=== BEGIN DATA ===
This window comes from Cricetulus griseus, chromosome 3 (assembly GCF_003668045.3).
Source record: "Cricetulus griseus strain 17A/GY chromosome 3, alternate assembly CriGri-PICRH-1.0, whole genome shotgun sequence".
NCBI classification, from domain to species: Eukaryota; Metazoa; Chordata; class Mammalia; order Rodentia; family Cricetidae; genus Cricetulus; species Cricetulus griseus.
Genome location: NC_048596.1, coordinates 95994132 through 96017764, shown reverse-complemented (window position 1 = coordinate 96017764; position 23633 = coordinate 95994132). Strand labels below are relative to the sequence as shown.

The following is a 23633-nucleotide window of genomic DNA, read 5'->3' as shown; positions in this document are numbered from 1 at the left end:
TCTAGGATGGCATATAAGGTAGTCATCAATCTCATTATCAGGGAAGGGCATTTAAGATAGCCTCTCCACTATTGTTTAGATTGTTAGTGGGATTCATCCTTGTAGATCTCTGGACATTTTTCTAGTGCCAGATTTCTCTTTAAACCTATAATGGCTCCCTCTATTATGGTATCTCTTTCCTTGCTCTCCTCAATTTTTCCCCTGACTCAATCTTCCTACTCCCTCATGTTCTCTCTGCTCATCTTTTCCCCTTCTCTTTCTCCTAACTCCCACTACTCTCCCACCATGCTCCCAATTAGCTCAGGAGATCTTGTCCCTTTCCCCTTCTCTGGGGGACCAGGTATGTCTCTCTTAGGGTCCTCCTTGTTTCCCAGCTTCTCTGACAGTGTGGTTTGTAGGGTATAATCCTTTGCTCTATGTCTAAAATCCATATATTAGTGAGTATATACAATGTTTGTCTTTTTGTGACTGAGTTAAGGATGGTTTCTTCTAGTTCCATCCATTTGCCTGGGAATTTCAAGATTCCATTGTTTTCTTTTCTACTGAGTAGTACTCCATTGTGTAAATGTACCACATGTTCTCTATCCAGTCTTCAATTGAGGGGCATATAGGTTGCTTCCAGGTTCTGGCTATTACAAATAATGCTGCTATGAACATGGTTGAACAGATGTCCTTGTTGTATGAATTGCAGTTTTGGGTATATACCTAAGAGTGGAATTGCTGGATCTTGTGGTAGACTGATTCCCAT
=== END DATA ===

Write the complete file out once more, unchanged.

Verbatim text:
This window comes from Cricetulus griseus, chromosome 3 (assembly GCF_003668045.3).
Source record: "Cricetulus griseus strain 17A/GY chromosome 3, alternate assembly CriGri-PICRH-1.0, whole genome shotgun sequence".
NCBI classification, from domain to species: Eukaryota; Metazoa; Chordata; class Mammalia; order Rodentia; family Cricetidae; genus Cricetulus; species Cricetulus griseus.
Genome location: NC_048596.1, coordinates 95994132 through 96017764, shown reverse-complemented (window position 1 = coordinate 96017764; position 23633 = coordinate 95994132). Strand labels below are relative to the sequence as shown.

The following is a 23633-nucleotide window of genomic DNA, read 5'->3' as shown; positions in this document are numbered from 1 at the left end:
TCTAGGATGGCATATAAGGTAGTCATCAATCTCATTATCAGGGAAGGGCATTTAAGATAGCCTCTCCACTATTGTTTAGATTGTTAGTGGGATTCATCCTTGTAGATCTCTGGACATTTTTCTAGTGCCAGATTTCTCTTTAAACCTATAATGGCTCCCTCTATTATGGTATCTCTTTCCTTGCTCTCCTCAATTTTTCCCCTGACTCAATCTTCCTACTCCCTCATGTTCTCTCTGCTCATCTTTTCCCCTTCTCTTTCTCCTAACTCCCACTACTCTCCCACCATGCTCCCAATTAGCTCAGGAGATCTTGTCCCTTTCCCCTTCTCTGGGGGACCAGGTATGTCTCTCTTAGGGTCCTCCTTGTTTCCCAGCTTCTCTGACAGTGTGGTTTGTAGGGTATAATCCTTTGCTCTATGTCTAAAATCCATATATTAGTGAGTATATACAATGTTTGTCTTTTTGTGACTGAGTTAAGGATGGTTTCTTCTAGTTCCATCCATTTGCCTGGGAATTTCAAGATTCCATTGTTTTCTTTTCTACTGAGTAGTACTCCATTGTGTAAATGTACCACATGTTCTCTATCCAGTCTTCAATTGAGGGGCATATAGGTTGCTTCCAGGTTCTGGCTATTACAAATAATGCTGCTATGAACATGGTTGAACAGATGTCCTTGTTGTATGAATTGCAGTTTTGGGTATATACCTAAGAGTGGAATTGCTGGATCTTGTGGTAGACTGATTCCCAT